Snippet – No.17: Self-regulation

Snippet – No.17: Self-regulation

I live on a small-holding in West Wales and lock-down has been carefully observed amongst our locals. With restrictions on our lives finally easing, I find that on the occasions I go out these days I am mostly left feeling angry, enraged even!

My anger is not at the Covid-19 virus, the restrictions on my life, the continuous queues or even our Government any longer – I am angry at the general public, my fellow human beings.

We are asked to wear face masks and maintain social distancing – which is not terribly difficult at all in the grand scheme of things. So why do people complain and want to exercise their ‘right’ not to wear a mask? Why do people feel it is OK to treat other people’s homes as their playground and leave their rubbish behind? Why do people feel OK invading my personal space?

Isn’t it positively selfish of them? Surely it is our obligation as a decent human being to think of others and to be kind, considerate and respectful to each other?

But then reflecting further (walking my dogs over the green rolling hills always helps!) I’m struck by the realisation that my feeling angry doesn’t help either. It too easily leads to me treating my fellow human beings as ‘other’ and bad, failing to see our common humanity, just as they are failing to see mine. 

Lisa McFall
Head of Business Operations CharacterScope

Snippet, Reflect, Fix

Snippet
People high in Self-regulation are good at not allowing themselves to be driven or controlled by their impulses or habits. They also tend to be good at challenging their own assumptions or prejudices about people. It is not the same as denying emotions or impulses – being shut off from emotions – but about not letting them drive behaviour.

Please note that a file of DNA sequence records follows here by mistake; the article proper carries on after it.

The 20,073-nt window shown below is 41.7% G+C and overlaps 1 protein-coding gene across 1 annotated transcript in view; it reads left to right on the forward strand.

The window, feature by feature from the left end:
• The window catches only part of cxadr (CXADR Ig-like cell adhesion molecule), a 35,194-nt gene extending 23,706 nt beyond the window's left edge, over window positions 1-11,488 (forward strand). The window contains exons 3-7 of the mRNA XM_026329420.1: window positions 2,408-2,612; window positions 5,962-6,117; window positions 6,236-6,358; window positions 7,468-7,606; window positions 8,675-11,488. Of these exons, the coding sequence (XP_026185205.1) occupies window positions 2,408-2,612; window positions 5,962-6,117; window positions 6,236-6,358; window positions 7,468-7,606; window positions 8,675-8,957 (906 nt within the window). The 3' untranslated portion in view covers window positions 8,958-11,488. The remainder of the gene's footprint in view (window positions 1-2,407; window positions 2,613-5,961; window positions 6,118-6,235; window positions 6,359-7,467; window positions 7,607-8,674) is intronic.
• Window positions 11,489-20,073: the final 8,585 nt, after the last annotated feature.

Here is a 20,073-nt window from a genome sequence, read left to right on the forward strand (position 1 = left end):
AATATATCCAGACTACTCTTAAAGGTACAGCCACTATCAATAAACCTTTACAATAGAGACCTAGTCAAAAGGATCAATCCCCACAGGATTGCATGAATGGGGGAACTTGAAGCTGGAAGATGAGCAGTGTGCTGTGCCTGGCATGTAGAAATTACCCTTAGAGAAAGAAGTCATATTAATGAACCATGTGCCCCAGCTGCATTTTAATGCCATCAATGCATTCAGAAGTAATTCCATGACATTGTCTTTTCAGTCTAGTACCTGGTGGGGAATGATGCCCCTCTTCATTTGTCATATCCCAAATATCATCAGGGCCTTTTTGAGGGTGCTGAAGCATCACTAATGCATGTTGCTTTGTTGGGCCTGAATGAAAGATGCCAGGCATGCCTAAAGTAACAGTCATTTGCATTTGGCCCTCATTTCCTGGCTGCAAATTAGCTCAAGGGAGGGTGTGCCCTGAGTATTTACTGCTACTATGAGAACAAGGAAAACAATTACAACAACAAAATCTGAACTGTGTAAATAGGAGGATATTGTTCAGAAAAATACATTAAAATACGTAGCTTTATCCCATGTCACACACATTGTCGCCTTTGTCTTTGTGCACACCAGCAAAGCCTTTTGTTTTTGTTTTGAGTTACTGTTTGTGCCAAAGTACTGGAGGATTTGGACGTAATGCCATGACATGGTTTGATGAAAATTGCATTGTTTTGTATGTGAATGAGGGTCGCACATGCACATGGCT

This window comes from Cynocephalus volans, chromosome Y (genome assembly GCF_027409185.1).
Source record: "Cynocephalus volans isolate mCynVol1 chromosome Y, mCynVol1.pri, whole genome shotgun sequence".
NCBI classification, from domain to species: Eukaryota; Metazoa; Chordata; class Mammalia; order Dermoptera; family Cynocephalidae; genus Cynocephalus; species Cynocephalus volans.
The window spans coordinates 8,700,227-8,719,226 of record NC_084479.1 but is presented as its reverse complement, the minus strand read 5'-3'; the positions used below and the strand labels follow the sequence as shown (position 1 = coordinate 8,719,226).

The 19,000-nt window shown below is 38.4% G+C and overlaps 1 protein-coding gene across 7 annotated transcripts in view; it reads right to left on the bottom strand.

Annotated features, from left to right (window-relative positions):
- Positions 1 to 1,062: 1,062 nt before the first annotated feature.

Reflect

A Buddhist precept has it that we should thank our enemies because they are the only ones who can truly teach us what compassion is. It’s a challenging idea. Reflect on what is most likely to trigger you into anger or into losing sight of another person’s humanity. 

Fix
Create an ‘if-then’ routine for yourself. Which might go something like ‘If I find myself sparked into righteous indignation, then I’ll … (mow the lawn, knit, walk the dog, bake a cake with love in my heart).

Snippet – No.6: Thinks ahead

Snippet – No.6: Thinks ahead

I’ve always wanted to be better at ‘Thinks ahead’. Working in a finance role, and constantly involved in cashflow and P&L forecasts, my peers assume I would be great at this. In fact, I am very executional: brilliant at getting things done, but I struggle with more strategic, bigger thinking. With the uncertainty of lockdown, I found it hard to keep focussed on the goals I had set myself. Reading Stockdale’s Paradox made me reflect:

“you must never confuse faith that you will prevail in the end with the discipline to confront the most brutal facts of your current reality” – Admiral Stockdale (from Good to Great, by Jim Collins)

So, I have adjusted my goals. They are smaller, but I feel able to start thinking ahead a little more clearly now… and very much still a work in progress… just like lockdown.

Lisa McFall
Head of Business Operations CharacterScope

Snippet, Reflect, Fix

Snippet
It is by allowing ourselves to think into the future that we can make the right decisions today that our future self will thank us for.
 
Reflect
What are the habits that you can put into place today that your future self will thank you for? A small step is always the right beginning.

Fix
Pick one small habit to start today that your future self will thank you for.